News Release 

Explainable AI: A must for nuclear nonproliferation, national security

Researchers seek deeper understanding when the stakes are so high

DOE/Pacific Northwest National Laboratory

Science Business Announcement

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IMAGE: Explainable AI is enabling new ways to support long-term missions in national security, from mitigating biological and chemical threats to detecting and monitoring nuclear explosions around the globe. view more 

Credit: Composite image by Timothy Holland | Pacific Northwest National Laboratory

We've all met people so smart and informed that we don't understand what they're talking about. The investment advisor discussing derivatives, the physician elaborating about B cells and T cells, the auto mechanic talking about today's computerized engines--we trust their decisions, even though we do not completely grasp the meaning of their words.

As it is with raw human intelligence, so it is with artificial intelligence (AI). We may not know exactly what's going on inside that elaborate black box built by humans, but its decisions can be so accurate that it earns our trust, if not our comprehension.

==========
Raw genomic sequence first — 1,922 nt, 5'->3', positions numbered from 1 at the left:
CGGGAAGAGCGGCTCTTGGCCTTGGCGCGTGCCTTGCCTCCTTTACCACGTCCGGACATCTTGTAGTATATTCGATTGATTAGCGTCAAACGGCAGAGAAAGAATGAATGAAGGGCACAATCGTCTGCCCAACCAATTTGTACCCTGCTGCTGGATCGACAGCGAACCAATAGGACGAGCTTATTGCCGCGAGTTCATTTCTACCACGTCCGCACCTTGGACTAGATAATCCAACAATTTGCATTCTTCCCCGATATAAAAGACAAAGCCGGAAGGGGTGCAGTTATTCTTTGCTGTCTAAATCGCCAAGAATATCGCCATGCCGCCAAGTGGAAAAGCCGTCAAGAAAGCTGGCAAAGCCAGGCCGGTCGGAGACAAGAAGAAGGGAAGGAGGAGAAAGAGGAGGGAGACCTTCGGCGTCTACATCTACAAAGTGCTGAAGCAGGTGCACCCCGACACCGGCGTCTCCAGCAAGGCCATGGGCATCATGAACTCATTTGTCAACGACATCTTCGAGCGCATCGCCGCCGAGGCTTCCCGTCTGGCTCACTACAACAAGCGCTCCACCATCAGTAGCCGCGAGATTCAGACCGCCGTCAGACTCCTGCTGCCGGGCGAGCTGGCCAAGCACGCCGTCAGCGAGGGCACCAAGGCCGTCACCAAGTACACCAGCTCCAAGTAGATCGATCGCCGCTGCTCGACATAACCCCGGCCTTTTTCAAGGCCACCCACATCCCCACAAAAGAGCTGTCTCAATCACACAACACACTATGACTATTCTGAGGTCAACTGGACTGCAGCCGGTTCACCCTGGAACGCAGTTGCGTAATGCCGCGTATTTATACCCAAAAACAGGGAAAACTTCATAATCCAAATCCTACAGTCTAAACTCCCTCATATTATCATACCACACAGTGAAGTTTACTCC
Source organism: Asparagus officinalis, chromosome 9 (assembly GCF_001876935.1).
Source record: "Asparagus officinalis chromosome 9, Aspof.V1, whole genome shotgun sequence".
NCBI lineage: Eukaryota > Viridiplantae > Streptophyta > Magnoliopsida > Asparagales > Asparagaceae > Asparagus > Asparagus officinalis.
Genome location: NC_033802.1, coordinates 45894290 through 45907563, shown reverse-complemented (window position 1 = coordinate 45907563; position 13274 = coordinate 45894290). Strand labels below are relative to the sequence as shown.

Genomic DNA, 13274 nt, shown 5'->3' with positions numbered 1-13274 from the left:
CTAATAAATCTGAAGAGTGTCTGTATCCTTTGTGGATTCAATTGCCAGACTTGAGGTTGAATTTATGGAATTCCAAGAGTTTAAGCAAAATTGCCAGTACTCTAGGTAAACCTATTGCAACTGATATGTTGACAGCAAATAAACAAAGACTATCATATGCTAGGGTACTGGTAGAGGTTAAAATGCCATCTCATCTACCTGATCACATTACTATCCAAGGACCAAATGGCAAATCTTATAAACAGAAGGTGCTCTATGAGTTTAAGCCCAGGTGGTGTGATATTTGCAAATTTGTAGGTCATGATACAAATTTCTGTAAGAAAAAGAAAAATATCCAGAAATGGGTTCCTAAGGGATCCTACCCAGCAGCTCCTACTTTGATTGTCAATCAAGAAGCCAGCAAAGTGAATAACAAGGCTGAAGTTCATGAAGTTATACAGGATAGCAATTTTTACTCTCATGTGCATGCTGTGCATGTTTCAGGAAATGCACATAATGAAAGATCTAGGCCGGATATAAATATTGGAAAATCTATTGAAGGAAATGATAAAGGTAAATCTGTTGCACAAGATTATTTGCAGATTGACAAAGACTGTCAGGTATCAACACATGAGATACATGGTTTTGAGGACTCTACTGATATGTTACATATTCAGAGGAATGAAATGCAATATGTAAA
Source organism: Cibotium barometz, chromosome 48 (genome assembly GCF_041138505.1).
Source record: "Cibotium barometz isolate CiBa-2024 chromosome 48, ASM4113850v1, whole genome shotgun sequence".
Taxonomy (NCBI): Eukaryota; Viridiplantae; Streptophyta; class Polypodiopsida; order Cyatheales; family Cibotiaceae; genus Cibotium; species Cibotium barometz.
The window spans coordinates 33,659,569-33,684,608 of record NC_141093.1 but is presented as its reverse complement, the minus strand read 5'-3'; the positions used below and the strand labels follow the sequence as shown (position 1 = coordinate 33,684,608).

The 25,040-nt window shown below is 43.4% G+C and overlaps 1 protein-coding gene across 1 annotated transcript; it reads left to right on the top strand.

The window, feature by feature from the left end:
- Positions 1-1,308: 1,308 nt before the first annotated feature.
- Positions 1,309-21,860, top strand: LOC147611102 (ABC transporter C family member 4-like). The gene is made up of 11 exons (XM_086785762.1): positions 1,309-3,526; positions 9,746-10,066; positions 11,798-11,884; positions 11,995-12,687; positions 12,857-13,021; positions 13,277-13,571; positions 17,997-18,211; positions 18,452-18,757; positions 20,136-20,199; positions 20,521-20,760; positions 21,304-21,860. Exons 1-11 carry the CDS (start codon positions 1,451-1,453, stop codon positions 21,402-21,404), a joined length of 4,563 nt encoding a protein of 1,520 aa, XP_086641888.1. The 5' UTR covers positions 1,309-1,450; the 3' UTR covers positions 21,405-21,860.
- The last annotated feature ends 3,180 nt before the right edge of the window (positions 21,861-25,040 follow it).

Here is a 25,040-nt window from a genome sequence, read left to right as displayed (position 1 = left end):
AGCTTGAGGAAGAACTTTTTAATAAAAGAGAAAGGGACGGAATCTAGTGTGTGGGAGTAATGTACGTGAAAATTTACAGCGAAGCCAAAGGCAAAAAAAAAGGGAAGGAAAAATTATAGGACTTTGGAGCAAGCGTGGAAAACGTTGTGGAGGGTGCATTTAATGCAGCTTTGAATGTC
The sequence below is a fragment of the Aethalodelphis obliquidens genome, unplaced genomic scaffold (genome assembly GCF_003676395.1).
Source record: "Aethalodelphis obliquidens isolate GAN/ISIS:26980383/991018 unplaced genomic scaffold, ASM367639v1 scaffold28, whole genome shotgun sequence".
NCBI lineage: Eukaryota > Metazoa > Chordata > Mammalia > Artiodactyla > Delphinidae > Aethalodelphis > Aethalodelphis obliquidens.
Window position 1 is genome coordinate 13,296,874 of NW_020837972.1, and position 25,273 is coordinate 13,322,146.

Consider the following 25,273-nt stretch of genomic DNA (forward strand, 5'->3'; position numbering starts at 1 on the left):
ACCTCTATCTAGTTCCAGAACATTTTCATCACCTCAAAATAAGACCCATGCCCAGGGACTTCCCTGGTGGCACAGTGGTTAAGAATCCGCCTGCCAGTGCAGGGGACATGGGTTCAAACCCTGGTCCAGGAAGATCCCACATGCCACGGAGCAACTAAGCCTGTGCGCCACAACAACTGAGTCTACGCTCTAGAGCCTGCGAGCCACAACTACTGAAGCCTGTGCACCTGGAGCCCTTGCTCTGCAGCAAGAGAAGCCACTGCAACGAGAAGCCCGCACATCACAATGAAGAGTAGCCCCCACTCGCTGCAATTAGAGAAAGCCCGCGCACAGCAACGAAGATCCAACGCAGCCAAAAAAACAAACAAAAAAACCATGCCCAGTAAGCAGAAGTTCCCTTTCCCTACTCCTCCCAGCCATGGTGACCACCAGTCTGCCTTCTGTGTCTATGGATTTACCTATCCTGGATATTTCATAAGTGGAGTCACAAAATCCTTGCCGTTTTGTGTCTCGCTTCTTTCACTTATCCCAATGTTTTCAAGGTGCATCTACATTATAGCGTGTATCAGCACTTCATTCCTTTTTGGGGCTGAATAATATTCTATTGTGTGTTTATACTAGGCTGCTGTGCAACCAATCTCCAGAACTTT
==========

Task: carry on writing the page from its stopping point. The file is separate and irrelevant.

That's no problem when the decisions are of little consequence. Do we really need to understand, for instance, the inner workings of an AI system that sorts hundreds of photos of cats and dogs flawlessly in the time it takes to say the words "cats and dogs"?

Probably not. Human lives and the fate of nations do not rest on those decisions.

But the need for understanding escalates when the stakes are higher. For national security concerns under study at Pacific Northwest National Laboratory (PNNL), it's not good enough to know that a system works; scientists demand to know how and why.

Explainable AI: A path to understanding

That's the foundation for a field of study known as "explainable AI." The goal is to understand and explain the reasoning of the system--to untangle the threads of information that an AI system uses to make choices or recommendations.

"In the national security space, decisions are made by people who demand transparency with the technologies they are working with," said Angie Sheffield, a senior program manager with the Department of Energy's National Nuclear Security Administration (NNSA).

Sheffield manages the data science portfolio in NNSA's Office of Defense Nuclear Nonproliferation Research and Development, also known as DNN R&D. The office oversees and improves the nation's ability to detect and monitor nuclear material production and movement, weapons development, and nuclear detonations across the globe. The office is supporting work by a team of PNNL scientists who are exploring how to make AI explainable in new ways.

AI is everywhere these days, from drug design to online purchasing, reservation systems, and health risk checklists. The national security realm, with vast data analysis challenges and powerful computing capabilities, is no exception. The stakes are exceedingly high when it comes to nuclear nonproliferation issues, and knowing exactly how an AI system reaches its conclusions is crucial.